house, the design of which varies considerably according to the needs, taste
and prosperity of the occupier. Most of the houses were partly or wholly
stone-built, many with a timber-framed superstructure on masonry footings.
Roofs were generally tiled and the house could feature tiled or mosaic floors,
underfloor heating, wall plaster, glazed windows and cellars. Many had
integral or separate suites of heated baths. The house was usually accompanied
by a range of buildings providing accommodation for farm labourers, workshops
and storage for agricultural produce. These were arranged around or alongside
a courtyard and were surrounded by a complex of paddocks, pens, yards and
features such as vegetable plots, granaries, threshing floors, wells and
hearths, all approached by tracks leading from the surrounding fields. Villa
buildings were constructed throughout the period of Roman occupation, from the
first to the fourth centuries AD. They are usually complex structures occupied
over several hundred years and continually remodelled to fit changing
circumstances. They could serve a wide variety of uses alongside agricultural
activities, including administrative, recreational and craft functions, and
this is reflected in the considerable diversity in their plan. The least
elaborate villas served as simple farmhouses whilst, for the most complex, the
term "palace" is not inappropriate. Villa owners tended to be drawn from a
limited elite section of Romano-British society. Although some villas belonged
to immigrant Roman officials or entrepreneurs, the majority seem to have been
in the hands of wealthy natives with a more-or-less Romanised lifestyle, and
some were built directly on the sites of Iron Age farmsteads. Roman villa
buildings are widespread, with between 400 and 1000 examples recorded
nationally. The majority of these are classified as `minor' villas to
distinguish them from `major' villas. The latter were a very small group of
extremely substantial and opulent villas built by the very wealthiest members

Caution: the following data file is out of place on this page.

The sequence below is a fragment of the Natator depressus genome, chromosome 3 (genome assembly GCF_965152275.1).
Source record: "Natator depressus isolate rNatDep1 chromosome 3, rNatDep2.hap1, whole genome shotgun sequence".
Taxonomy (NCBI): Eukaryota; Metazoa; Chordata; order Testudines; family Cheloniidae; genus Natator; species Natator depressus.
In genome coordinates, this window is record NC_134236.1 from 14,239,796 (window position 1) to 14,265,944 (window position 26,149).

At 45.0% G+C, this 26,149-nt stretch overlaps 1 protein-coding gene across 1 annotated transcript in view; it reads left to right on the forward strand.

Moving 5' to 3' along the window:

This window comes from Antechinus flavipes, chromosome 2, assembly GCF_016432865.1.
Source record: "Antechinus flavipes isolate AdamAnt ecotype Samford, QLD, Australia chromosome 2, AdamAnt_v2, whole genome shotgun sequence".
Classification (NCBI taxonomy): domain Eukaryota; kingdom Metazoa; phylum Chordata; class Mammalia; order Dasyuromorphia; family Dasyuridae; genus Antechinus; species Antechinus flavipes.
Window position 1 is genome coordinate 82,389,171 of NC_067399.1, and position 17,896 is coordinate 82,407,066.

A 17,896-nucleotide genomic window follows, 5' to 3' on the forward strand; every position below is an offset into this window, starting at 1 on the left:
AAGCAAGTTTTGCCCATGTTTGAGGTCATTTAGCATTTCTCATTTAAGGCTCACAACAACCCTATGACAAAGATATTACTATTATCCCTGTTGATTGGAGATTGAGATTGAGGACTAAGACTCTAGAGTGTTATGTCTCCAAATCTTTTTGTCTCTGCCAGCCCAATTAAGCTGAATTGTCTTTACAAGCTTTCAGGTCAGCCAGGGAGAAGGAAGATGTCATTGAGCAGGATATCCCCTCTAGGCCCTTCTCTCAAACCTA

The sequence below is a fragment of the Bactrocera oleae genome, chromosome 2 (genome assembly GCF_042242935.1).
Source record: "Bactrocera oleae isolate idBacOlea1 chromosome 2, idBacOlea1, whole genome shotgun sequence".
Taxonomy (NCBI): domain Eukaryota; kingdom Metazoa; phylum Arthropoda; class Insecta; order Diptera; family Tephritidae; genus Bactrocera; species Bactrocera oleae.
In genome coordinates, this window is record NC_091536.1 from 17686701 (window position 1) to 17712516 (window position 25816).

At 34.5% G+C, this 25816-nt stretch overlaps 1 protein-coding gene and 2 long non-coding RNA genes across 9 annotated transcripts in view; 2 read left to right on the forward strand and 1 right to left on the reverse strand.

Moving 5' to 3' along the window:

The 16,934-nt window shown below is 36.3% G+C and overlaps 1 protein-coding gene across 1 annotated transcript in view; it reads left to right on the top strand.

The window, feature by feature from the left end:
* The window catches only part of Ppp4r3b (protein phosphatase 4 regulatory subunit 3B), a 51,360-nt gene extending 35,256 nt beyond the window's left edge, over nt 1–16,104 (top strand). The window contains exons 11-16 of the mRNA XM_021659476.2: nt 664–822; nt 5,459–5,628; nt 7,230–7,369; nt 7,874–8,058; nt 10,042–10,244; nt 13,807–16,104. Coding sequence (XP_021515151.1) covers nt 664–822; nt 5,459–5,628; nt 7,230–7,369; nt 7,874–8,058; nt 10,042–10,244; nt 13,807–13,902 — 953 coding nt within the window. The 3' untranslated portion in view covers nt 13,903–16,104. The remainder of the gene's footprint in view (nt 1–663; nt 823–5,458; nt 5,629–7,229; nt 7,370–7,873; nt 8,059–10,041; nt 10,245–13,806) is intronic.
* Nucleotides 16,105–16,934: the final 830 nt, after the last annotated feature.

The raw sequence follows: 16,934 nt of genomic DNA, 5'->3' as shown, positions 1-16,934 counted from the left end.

of Romano-British society. Minor villas are found throughout lowland Britain
and occasionally beyond. Roman villas provide a valuable index of the rate,
extent and degree to which native British society became Romanised, as well as
indicating the sources of inspiration behind changes of taste and custom. In
addition, they serve to illustrate the agrarian and economic history of the
Roman province, allowing comparisons over wide areas both within and beyond
Britain. As a very diverse and often long-lived type of monument, a
significant proportion of the known population are identified as nationally

Despite ploughing, the Roman villa in Badminton Park survives very well and
is known to contain at least one very well preserved mosaic together with
information relating to the construction and demise of the complex.
Geophysical survey combined with partial excavation has clearly illustrated
the character and extent of this important settlement.

Evidence for earlier settlement on the same site strongly suggests that there
maybe more chronological depth than the excavations have already suggested.

Source: Historic England


Books and journals
Martin, M, Martin, J, Jackson, A, Badminton - a geophysical survey, (2003)
Osgood, R, 'Council for British Archaeology South-West' in The Roman Mosaic at Badminton, , Vol. 12, (2004), 28-9

Source: Historic England